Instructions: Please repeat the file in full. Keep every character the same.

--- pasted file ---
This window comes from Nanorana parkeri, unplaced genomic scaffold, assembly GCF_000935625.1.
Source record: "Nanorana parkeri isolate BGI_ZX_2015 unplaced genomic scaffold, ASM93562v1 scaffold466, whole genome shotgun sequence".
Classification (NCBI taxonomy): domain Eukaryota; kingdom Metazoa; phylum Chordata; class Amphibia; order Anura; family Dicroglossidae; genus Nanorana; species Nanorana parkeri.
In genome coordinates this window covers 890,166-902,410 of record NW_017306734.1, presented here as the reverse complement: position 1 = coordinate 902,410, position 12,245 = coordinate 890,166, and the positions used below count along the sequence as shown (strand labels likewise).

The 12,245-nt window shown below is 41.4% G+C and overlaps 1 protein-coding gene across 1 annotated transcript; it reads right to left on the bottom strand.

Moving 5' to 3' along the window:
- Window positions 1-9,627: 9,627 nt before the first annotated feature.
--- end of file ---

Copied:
This window comes from Nanorana parkeri, unplaced genomic scaffold, assembly GCF_000935625.1.
Source record: "Nanorana parkeri isolate BGI_ZX_2015 unplaced genomic scaffold, ASM93562v1 scaffold466, whole genome shotgun sequence".
Classification (NCBI taxonomy): domain Eukaryota; kingdom Metazoa; phylum Chordata; class Amphibia; order Anura; family Dicroglossidae; genus Nanorana; species Nanorana parkeri.
In genome coordinates this window covers 890,166-902,410 of record NW_017306734.1, presented here as the reverse complement: position 1 = coordinate 902,410, position 12,245 = coordinate 890,166, and the positions used below count along the sequence as shown (strand labels likewise).

The 12,245-nt window shown below is 41.4% G+C and overlaps 1 protein-coding gene across 1 annotated transcript; it reads right to left on the bottom strand.

Moving 5' to 3' along the window:
- Window positions 1-9,627: 9,627 nt before the first annotated feature.